A middle-aged woman was in a hospital recovering from a brain aneurysm. While recovering in her hospital room, she grew agitated and began pulling on the tracheostomy tube connected to her neck. The nurse on duty documented that she was pulling at her tubes six different times in 24 hours, and yet did nothing to prevent her from being able to dismantle the tubes.

  • Medical Malpractice Eight-Figure Settlement for Failure to Timely Treat a Heart Attack

    After successfully opening and stenting a 53-year-old man's blocked artery, while in the recovery room, the patient suffered another heart attack, but this time it took medical staff nearly 90 minutes to get him back to the catheterization lab. Due to the delay, his heart stopped. He was revived in the operating room, but he suffered a hypoxic brain injury, causing massive brain damage.

  • Medical Malpractice Seven-Figure Settlement for Victim of Cardiology Medical Malpractice

    A 46-year-old man was undergoing heart surgery at a South Florida hospital after suffering a heart attack. During the procedure, the cardiologist perforated the patient’s left anterior descending artery. The patient died, leaving behind an 11-year-old daughter and wife.

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Leading Causes of Medical Malpractice

There are a great many types of preventable medical errors. Battling these is no simple task. Patients themselves can help by learning to be more vigilant and in questioning a doctor’s treatment. Through understanding what the most common errors are, patients can play a key role in avoiding the serious, and wholly unnecessary, consequences that have harmed so many patients before them.

Information for any patient is empowering. With that in mind, here are the most common causes of medical malpractice (in no particular order of preference):

  • Misdiagnosis. A patient is treated for one condition but actually suffers from another. This is often the result of health care professionals misreading test results and symptoms—an all too frequent occurrence. The consequences can be severe—and at times deadly. According to a 2009 analysis, the five most common misdiagnosed conditions are infection, cancer, heart attack, blood clots to the lung and heart disease.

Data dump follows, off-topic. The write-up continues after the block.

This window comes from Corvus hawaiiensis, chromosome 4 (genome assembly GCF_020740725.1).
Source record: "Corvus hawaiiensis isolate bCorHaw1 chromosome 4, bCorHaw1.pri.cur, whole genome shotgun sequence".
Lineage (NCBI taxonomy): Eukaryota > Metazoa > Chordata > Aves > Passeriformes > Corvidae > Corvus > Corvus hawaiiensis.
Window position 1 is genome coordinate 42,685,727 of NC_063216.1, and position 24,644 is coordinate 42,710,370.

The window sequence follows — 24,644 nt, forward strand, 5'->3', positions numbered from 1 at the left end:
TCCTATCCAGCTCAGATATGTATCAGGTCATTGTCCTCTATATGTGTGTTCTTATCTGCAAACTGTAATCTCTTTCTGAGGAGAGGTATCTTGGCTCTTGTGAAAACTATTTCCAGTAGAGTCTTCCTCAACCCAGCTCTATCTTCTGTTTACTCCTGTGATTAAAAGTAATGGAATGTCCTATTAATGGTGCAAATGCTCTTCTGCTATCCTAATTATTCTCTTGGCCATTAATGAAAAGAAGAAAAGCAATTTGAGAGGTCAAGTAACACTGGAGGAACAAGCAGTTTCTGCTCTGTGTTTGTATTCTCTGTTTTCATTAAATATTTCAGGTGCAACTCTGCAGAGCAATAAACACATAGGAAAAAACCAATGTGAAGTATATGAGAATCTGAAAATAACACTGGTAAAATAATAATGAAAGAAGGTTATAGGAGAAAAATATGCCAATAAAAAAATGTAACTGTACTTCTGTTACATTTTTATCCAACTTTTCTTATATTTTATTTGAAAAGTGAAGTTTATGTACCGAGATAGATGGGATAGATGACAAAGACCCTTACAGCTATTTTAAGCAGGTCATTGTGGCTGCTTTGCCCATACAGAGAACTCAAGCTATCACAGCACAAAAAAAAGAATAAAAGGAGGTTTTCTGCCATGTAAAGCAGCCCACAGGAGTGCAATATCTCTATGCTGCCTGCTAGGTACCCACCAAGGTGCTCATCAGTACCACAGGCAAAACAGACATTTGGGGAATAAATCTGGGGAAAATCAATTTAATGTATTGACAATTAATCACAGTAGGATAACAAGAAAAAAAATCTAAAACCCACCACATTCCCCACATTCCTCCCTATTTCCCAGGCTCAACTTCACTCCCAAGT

• Wrong-Site Surgery. It happens far more often than most patients think: A healthy kidney is removed while the damaged one is left untouched; the left arm is mistakenly marked for amputation when the right arm should have been removed. Again, results can be catastrophic, frequently leaving patients severely disfigured or direly ill.

  • Medication Errors. According to a 2006 study, medication errors cause some 400,000 preventable injuries each year in hospitals. Another 800,000 injuries occur while patients are in long-term care, and Medicare recipients in outpatient clinics suffer another 530,000 or so injuries due to medication errors.
  • Failure to Monitor Patients Properly after Treatment. The surgery seemed successful, and the patient appears to be resting in the recovery room. What in fact is happening, though, is that he’s had a reaction to one of his medications, and his heart rate is dropping. Because of lax monitoring, this is not noticed until it is too late—and the patient has died.
  • Technical Errors. These are the preventable mistakes that happen in the course of treatment. For example, a surgeon nicks an artery or vital organ during an operation. While the damage can sometimes be repaired quickly, many times it cannot, and the consequences can be dire.
  • Inadequate Follow-up After Treatment. The patient complains of pain after outpatient surgery. The doctor advises her to take Advil and get some rest. By morning, the discomfort level has increased. Again, the doctor advises rest and over-the-counter pain relievers. By evening, when the patient is rushed to the emergency room, it is clear that a severe complication from the surgery has resulted—one that could and should have been more effectively treated had the patient been examined earlier.
  • Failure to Take a Proper Medical History Before Treatment. Prior to surgery, a doctor or nurse fails to ask the patient about allergic reactions to common drugs. So, the wrong anesthetic is used—and the patient lapses into a nonreversible coma.
  • Failure to Act on Test Results. A doctor orders tests, which are quickly carried out and reported. But the doctor gets sidetracked or goes home for the day, and doesn’t look at the results promptly—missing a serious problem that could and should have been treated immediately. Instead of receiving lifesaving urgent care, the patient’s condition deteriorates—even fatally.
  • Failure to Use Standard Tests Appropriate to the Circumstances. A common example: The patient arrives in the emergency room complaining of chest pain. The physician diagnoses her with indigestion, never doing an EKG or ordering cardiac enzymes, tests that could quickly point to heart trouble. The patient is sent home when she needed immediate treatment, and she suffers a fatal heart attack hours later.
  • Communication Errors. Good communication is an essential component of successful medical care. Without it, as in these and far too many other cases, the consequences can be tragic.